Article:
The Arakan Army and Palaung ethnic group’s TNLA armed organisation are seen by the government as the creations of one of the most defiant and best-armed group, namely the Kachin Independence Army (KIA), which previously signed the only written bilateral ceasefire with the military government- a ceasefire which collapsed when Thein Sein came to power in 2011.
The Arakan Army has great potential for troop expansion, given that there are estimated 200,000 Rakhine, mostly men, working in the commercially lucrative Kachin state where the KIA is headquartered and AA is based. Besides, the ethnic Rakhines with their coastal ancestral land in Western Burma have centuries-old historical grievances against the colonizing Burmese rulers from the central plains. So, not pursuing a ceasefire with the AA, which is expanding its operations in the already conflict-ridden Rakhine state, further undermines the government’s credibility in peace making.
This gap between the government’s reformist, pro-peace rhetoric and its coercive and contradictory deeds remains the most formidable barrier to the ceasefire as genuinely nationwide and inclusive enough to put out the fire of ethnic and political grievances among the country’s sizable ethnic minorities, estimated as at least 40 percent of the population.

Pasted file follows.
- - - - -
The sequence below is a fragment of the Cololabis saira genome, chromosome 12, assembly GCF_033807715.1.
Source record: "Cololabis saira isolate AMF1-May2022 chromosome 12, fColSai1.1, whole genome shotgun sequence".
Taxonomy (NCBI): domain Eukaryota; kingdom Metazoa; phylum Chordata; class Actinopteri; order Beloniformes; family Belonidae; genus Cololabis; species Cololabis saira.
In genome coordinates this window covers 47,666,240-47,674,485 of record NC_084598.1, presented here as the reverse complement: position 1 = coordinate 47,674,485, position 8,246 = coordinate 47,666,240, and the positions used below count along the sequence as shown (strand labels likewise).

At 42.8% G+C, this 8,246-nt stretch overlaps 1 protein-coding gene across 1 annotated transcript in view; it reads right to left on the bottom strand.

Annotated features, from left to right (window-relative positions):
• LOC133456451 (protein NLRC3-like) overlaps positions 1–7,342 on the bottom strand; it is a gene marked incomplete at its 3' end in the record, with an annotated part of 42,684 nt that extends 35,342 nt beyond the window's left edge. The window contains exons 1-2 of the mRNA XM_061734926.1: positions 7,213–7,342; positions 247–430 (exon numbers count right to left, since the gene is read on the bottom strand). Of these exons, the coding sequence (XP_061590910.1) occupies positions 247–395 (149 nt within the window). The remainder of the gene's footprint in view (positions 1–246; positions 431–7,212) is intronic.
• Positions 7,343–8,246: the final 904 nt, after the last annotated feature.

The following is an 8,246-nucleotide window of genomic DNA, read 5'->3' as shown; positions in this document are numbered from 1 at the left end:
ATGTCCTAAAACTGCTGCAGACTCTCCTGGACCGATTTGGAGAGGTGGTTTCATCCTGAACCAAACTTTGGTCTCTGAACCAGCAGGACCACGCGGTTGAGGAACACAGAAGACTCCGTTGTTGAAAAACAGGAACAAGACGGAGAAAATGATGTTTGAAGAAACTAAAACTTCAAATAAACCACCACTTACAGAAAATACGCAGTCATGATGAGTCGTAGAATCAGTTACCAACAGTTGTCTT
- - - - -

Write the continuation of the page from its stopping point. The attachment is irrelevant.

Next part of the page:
The government has freed the country’s iconic dissidents, most noticeably the Nobel Peace Prize winner Aung San Suu Kyi, opened up the parliamentary system welcoming Suu Kyi as an MP, relaxed media censorship and normalised historically troubled international relations with the West. However, behind this reform process, the government has consistently resorted to violence, coercion and other heavy-handed approaches characteristic of the previous military dictatorships. A cursory look at the government’s track record of four years in handling land rights activists protesting against the confiscation of farm lands, fiercely independent local journalists, student activist, labor organisers, Buddhist monk protesters against the ecologically disastrous Chinese mega-mines, not to mention its systematic persecution of the Rohingya, effectively shatters the image of Burma’s government as the pursuer of peace and reconciliation.